SAN FRANCISCO — On May 1, 2012, one month after signing a long-term extension and six weeks before he would throw his perfect game, Matt Cain dominated the Marlins. Cain was 27 years old at the time and in his prime, and he gave up just two earned runs over eight innings. He struck out four, got 10 outs on the ground, and threw just 102 pitches before giving up the ball.
He also took the loss.
That night would be a tough one to swallow for any pitcher. For Cain, it was just more of what he had gotten used to. Since 2006, his first full season, Cain is a distant last in Major League Baseball in run support. At 4.01 runs per game, he is well behind runner-up Paul Maholm (4.28). After that 2-1 loss in 2012, he stood at his locker and tipped his cap to counterpart Ricky Nolaso.
“I knew that he’s thrown pretty well here and I knew I was going to have to battle,” Cain said. “I just made a couple more mistakes than he did.”
Cain will make his 331st and final start for the Giants on Saturday. To understand why it is such a big deal for his teammates and the organization, look past the postseason wins, the perfect game and the All-Star selections. Look at how Cain handled himself on the dozens of nights when he pitched well enough to win, received no run support, and calmly stood at his locker after the game and placed the blame squarely on his own shoulders. It happened so many times that pitchers in this organization will forever be known as getting “Cained” when they suffer similar luck.
“That’s what I probably admire as much as anything I saw from a player, is how he handled some of those tough games that we lost where he would go out and just throw a beautiful game and get beat 1-0 or 2-1,” manager Bruce Bochy said. “It was just amazing how many times it happened, but he’s unflappable and he didn’t let it bother him. He had the attitude of, ‘I’ll do all I can to help this team win, and you can’t control some things.’ He didn’t let it get to him, and that’s what makes him special.”
Cain laughed this week when recounting how he first started to hear about fans embracing the brutal nights. “It’s probably not exactly what you want to have coined, but it happened,” he said of getting Cained. But as he winds down a run with the organization that started with the 2002 draft, Cain said getting Cained is not a part of his legacy that actually bothers him. If anything, he views those nights as a positive.
“In a weird way I think it kind of paid off, because we were used to playing those close games once it came to playoff time,” he said. “There were a lot of crunch-time games and I think the guys in the rotation during those (postseason games) understood, ‘Hey, I’ve been in this spot a ton of times. I know what it’s like to be behind 1-0 or 2-0. Let’s just keep it here.’
“In a weird way, I think that’s a benefit. There’s a way you can look at it as being a positive and we tried to find ways to do that.”
It’s hard to find fault with that when you look at how Cain actually performed in the postseason. He had a 2.10 ERA and 1.05 WHIP in eight career October starts. In 2010, his first postseason, he didn’t allow an earned run in 21 1/3 innings. Two years later, he started the clincher in all three series victories. Cain said he fought nerves for two days before starting the NLDS win over the Reds that year, but teammates never saw any fear.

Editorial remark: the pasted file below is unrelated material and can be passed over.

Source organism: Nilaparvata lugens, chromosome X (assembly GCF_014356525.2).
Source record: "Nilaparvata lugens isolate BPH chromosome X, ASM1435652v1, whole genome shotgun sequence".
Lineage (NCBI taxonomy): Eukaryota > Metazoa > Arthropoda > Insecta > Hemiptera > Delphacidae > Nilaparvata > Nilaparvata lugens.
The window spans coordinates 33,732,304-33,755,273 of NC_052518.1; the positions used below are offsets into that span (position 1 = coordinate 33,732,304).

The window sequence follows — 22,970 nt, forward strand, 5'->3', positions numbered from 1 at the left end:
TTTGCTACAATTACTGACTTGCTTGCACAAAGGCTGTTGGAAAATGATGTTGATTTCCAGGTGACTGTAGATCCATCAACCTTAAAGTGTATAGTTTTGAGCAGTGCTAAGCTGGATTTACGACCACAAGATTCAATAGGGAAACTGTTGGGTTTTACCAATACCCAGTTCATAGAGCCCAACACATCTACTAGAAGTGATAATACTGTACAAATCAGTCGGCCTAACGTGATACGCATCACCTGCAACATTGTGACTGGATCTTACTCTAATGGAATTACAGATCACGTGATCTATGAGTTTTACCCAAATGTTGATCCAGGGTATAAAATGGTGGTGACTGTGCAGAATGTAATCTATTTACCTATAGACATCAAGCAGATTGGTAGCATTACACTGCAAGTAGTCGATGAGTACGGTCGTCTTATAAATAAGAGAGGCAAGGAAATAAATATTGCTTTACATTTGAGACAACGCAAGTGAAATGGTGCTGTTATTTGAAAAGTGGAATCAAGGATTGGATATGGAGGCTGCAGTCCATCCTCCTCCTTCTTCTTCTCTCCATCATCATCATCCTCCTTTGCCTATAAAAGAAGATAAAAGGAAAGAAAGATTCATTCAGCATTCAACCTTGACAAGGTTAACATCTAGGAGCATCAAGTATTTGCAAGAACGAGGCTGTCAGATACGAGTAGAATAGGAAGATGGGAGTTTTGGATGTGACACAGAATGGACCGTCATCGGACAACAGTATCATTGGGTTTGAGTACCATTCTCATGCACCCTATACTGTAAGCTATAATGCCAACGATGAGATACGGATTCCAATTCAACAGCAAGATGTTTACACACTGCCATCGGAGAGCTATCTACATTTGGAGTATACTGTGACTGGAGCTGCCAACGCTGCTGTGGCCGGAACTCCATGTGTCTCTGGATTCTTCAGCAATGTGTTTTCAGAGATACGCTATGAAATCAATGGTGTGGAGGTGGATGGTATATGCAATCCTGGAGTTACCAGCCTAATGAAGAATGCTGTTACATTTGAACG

Cain is famously calm, carrying the same flat tone through all interactions. Just as he rarely showed excess emotion during those postseason starts, he was not one to be outwardly annoyed on the many nights when he deserved better. He said he learned that lesson from Randy Johnson and other veterans who passed through as he was finding his big league footing.
“Once that comes out of your mouth, it’s just so easy to keep repeating it,” he said of the blame game. “Obviously people are going to get frustrated about situations they’re in, but you’ve got to be able to bite your tongue and understand that there could be a bigger picture somewhere down the road.”
That meant not being bothered by the record on the scoreboard, which at all times should have been better. Cain enters his final start with a 104-118 record and he’s tied for fifth in wins in San Francisco Giants history. But he should be much higher on the list.
Cain has 55 starts in his career where he went at least seven innings, allowed two-or-fewer earned runs, and didn’t get a win. He has six starts where he threw seven shutout innings and got a no-decision, and twice he threw nine shutout innings and then watched as the Giants won in extras.
It’s one thing to get a no-decision on those nights, but it’s a bit harder when you actually take a loss.
In 17 of his starts, Cain has pitched at least seven innings, given up two-or-fewer runs, and taken a loss. On two occasions, he went seven innings, gave up just one unearned run, and ended up the losing pitcher.
It’s a part of Cain’s legacy that the team’s hitters wish didn’t exist. But for the pitching staff, those games made Cain a shining example of how to deal with big league life.
“I think you know the right way to handle it, but so few people are able to do it,” said Madison Bumgarner, who has six complete-game losses in his career. “It helped reinforce it to young guys who saw the way he handled things. I don’t know if I ever saw him make an unprofessional move.”